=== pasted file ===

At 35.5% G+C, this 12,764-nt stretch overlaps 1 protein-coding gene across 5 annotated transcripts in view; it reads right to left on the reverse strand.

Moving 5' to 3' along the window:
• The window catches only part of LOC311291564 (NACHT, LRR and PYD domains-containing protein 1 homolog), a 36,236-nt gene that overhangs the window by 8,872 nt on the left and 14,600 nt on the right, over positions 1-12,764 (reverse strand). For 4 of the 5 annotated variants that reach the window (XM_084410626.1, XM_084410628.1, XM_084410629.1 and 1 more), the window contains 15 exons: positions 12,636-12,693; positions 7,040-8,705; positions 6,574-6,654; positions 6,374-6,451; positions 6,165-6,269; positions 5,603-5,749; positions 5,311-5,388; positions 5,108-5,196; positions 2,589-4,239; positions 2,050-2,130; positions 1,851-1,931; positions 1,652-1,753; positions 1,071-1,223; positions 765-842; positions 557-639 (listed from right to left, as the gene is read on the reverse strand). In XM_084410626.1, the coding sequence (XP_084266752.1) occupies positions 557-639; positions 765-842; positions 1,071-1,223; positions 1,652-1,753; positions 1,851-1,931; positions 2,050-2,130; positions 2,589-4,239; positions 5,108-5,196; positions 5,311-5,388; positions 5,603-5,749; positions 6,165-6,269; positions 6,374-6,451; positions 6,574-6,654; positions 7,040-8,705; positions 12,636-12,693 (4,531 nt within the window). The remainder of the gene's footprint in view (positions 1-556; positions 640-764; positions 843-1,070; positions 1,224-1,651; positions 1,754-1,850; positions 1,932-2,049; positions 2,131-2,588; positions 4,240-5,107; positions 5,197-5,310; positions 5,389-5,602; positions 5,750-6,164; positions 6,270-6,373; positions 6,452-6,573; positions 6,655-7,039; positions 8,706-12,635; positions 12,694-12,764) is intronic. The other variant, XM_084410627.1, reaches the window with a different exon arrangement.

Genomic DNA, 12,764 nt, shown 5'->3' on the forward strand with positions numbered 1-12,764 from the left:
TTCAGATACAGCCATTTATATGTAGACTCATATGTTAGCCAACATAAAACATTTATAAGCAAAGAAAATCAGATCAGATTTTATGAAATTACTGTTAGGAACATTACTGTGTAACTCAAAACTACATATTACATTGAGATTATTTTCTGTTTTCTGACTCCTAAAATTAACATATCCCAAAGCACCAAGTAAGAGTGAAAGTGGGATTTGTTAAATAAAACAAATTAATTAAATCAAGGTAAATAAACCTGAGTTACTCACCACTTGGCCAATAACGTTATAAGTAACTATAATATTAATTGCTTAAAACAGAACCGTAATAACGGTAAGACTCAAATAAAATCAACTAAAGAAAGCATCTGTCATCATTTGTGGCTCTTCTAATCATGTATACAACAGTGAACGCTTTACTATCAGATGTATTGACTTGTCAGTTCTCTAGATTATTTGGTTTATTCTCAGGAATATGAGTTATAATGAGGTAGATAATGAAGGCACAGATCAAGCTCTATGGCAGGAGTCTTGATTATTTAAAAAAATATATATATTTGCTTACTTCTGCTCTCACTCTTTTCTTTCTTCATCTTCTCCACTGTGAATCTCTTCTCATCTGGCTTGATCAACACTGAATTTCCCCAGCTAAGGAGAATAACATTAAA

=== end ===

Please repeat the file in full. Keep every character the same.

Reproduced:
At 35.5% G+C, this 12,764-nt stretch overlaps 1 protein-coding gene across 5 annotated transcripts in view; it reads right to left on the reverse strand.

Moving 5' to 3' along the window:
• The window catches only part of LOC311291564 (NACHT, LRR and PYD domains-containing protein 1 homolog), a 36,236-nt gene that overhangs the window by 8,872 nt on the left and 14,600 nt on the right, over positions 1-12,764 (reverse strand). For 4 of the 5 annotated variants that reach the window (XM_084410626.1, XM_084410628.1, XM_084410629.1 and 1 more), the window contains 15 exons: positions 12,636-12,693; positions 7,040-8,705; positions 6,574-6,654; positions 6,374-6,451; positions 6,165-6,269; positions 5,603-5,749; positions 5,311-5,388; positions 5,108-5,196; positions 2,589-4,239; positions 2,050-2,130; positions 1,851-1,931; positions 1,652-1,753; positions 1,071-1,223; positions 765-842; positions 557-639 (listed from right to left, as the gene is read on the reverse strand). In XM_084410626.1, the coding sequence (XP_084266752.1) occupies positions 557-639; positions 765-842; positions 1,071-1,223; positions 1,652-1,753; positions 1,851-1,931; positions 2,050-2,130; positions 2,589-4,239; positions 5,108-5,196; positions 5,311-5,388; positions 5,603-5,749; positions 6,165-6,269; positions 6,374-6,451; positions 6,574-6,654; positions 7,040-8,705; positions 12,636-12,693 (4,531 nt within the window). The remainder of the gene's footprint in view (positions 1-556; positions 640-764; positions 843-1,070; positions 1,224-1,651; positions 1,754-1,850; positions 1,932-2,049; positions 2,131-2,588; positions 4,240-5,107; positions 5,197-5,310; positions 5,389-5,602; positions 5,750-6,164; positions 6,270-6,373; positions 6,452-6,573; positions 6,655-7,039; positions 8,706-12,635; positions 12,694-12,764) is intronic. The other variant, XM_084410627.1, reaches the window with a different exon arrangement.

Genomic DNA, 12,764 nt, shown 5'->3' on the forward strand with positions numbered 1-12,764 from the left:
TTCAGATACAGCCATTTATATGTAGACTCATATGTTAGCCAACATAAAACATTTATAAGCAAAGAAAATCAGATCAGATTTTATGAAATTACTGTTAGGAACATTACTGTGTAACTCAAAACTACATATTACATTGAGATTATTTTCTGTTTTCTGACTCCTAAAATTAACATATCCCAAAGCACCAAGTAAGAGTGAAAGTGGGATTTGTTAAATAAAACAAATTAATTAAATCAAGGTAAATAAACCTGAGTTACTCACCACTTGGCCAATAACGTTATAAGTAACTATAATATTAATTGCTTAAAACAGAACCGTAATAACGGTAAGACTCAAATAAAATCAACTAAAGAAAGCATCTGTCATCATTTGTGGCTCTTCTAATCATGTATACAACAGTGAACGCTTTACTATCAGATGTATTGACTTGTCAGTTCTCTAGATTATTTGGTTTATTCTCAGGAATATGAGTTATAATGAGGTAGATAATGAAGGCACAGATCAAGCTCTATGGCAGGAGTCTTGATTATTTAAAAAAATATATATATTTGCTTACTTCTGCTCTCACTCTTTTCTTTCTTCATCTTCTCCACTGTGAATCTCTTCTCATCTGGCTTGATCAACACTGAATTTCCCCAGCTAAGGAGAATAACATTAAA